Bartender says a lady has had one too many and they want her to take a cab.
“Wooh, Carol, look at what just came in to take you home,” the bartender called out. Carol looked around, eyes glassy, and saw me. “Hey,” she said. “Hi there, you call a cab?” “No, Ed did.”
TAXI BY MICHAEL CANNISTRACI 34THPARALLEL MAGAZINE ISSUE 97
I was trying to get my big break as an actor in Los Angeles. A friend suggested I drive a taxi to make ends meet. In my mind a taxi driver was one of society’s losers. But once I started, I found it weirdly romantic and adventuresome. I met television stars, prostitutes, cops, rock musicians.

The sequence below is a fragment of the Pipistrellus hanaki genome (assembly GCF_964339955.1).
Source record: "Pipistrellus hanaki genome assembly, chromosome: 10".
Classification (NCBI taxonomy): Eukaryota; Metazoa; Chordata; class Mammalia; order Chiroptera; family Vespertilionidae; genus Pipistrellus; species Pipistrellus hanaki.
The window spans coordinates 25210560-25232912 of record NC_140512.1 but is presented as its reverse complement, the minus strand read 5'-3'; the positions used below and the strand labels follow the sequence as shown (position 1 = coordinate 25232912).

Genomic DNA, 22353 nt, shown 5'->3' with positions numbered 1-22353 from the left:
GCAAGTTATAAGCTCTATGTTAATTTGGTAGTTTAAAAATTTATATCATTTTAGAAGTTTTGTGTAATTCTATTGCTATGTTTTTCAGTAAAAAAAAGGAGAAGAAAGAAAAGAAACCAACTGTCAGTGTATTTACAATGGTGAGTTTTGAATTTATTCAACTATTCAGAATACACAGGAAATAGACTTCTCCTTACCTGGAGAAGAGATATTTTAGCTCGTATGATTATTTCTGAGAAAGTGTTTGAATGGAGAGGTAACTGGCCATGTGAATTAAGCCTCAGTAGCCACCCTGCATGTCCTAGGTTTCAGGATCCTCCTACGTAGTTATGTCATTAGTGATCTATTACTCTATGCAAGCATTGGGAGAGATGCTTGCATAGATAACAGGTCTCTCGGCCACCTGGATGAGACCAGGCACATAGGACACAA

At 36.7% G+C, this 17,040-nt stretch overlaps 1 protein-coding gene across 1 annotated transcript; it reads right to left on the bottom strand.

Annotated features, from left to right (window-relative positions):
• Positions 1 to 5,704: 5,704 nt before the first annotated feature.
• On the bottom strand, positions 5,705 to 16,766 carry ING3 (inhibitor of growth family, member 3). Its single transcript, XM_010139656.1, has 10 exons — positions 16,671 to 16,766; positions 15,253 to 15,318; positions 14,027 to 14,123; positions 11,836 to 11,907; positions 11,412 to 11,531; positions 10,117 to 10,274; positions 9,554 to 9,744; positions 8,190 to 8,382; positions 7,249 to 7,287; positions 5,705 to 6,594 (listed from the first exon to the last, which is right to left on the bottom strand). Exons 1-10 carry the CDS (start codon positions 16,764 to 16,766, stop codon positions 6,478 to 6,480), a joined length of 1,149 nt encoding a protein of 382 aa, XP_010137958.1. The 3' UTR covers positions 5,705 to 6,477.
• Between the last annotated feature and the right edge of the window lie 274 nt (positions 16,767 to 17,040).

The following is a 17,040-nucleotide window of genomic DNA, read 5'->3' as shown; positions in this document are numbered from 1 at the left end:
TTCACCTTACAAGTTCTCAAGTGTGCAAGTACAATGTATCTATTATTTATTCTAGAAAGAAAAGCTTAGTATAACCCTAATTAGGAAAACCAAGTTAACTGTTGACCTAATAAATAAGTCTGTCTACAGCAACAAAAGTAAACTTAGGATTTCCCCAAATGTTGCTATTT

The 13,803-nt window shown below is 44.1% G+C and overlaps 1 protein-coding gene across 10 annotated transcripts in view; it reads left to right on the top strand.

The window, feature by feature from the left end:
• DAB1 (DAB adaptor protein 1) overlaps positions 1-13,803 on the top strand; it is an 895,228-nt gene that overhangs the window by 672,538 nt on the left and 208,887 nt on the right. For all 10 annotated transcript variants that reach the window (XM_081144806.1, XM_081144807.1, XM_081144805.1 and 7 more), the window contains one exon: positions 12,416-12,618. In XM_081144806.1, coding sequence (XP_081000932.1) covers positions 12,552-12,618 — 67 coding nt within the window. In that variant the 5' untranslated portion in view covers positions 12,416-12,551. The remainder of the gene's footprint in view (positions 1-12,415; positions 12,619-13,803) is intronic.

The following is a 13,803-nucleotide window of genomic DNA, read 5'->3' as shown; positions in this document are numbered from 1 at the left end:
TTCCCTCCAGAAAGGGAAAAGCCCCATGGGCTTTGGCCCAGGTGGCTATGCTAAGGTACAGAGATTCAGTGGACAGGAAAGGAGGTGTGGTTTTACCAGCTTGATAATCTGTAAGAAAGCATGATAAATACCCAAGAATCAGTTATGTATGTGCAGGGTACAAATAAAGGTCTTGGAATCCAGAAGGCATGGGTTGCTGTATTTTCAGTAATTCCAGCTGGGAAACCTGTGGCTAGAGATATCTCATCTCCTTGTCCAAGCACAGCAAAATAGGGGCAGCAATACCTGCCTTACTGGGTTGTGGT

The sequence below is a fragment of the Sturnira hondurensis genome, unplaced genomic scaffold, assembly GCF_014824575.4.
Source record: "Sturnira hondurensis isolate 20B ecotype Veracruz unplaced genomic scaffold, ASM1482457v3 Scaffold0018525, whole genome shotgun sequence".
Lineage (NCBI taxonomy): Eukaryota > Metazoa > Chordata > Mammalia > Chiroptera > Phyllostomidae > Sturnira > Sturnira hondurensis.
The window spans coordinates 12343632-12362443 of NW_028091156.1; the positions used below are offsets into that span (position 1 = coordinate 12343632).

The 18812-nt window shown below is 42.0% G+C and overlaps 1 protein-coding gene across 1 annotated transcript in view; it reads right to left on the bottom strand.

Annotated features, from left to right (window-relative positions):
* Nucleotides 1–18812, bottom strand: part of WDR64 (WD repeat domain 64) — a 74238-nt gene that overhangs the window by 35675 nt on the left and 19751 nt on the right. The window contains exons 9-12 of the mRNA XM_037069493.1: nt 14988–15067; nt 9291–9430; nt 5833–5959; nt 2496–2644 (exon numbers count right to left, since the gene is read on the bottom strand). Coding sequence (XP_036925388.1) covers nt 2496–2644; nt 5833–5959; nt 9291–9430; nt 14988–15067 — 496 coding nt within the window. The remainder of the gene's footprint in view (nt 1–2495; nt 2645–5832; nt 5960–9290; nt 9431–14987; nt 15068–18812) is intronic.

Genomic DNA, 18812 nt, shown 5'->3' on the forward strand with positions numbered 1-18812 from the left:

I got a panoramic view of life in the City of Angels. My fares would take me to hidden mansions in the Hollywood Hills and down dark, seedy streets in the poorer hoods.
It was November 1979 and I’d just graduated from college. Many of my classmates were acting in Charlie’s Angels or The Waltons.
I had found a two-bedroom apartment in West LA, gotten a roommate, and was fumbling my way to adulthood. My girlfriend had dumped me three days after graduation,…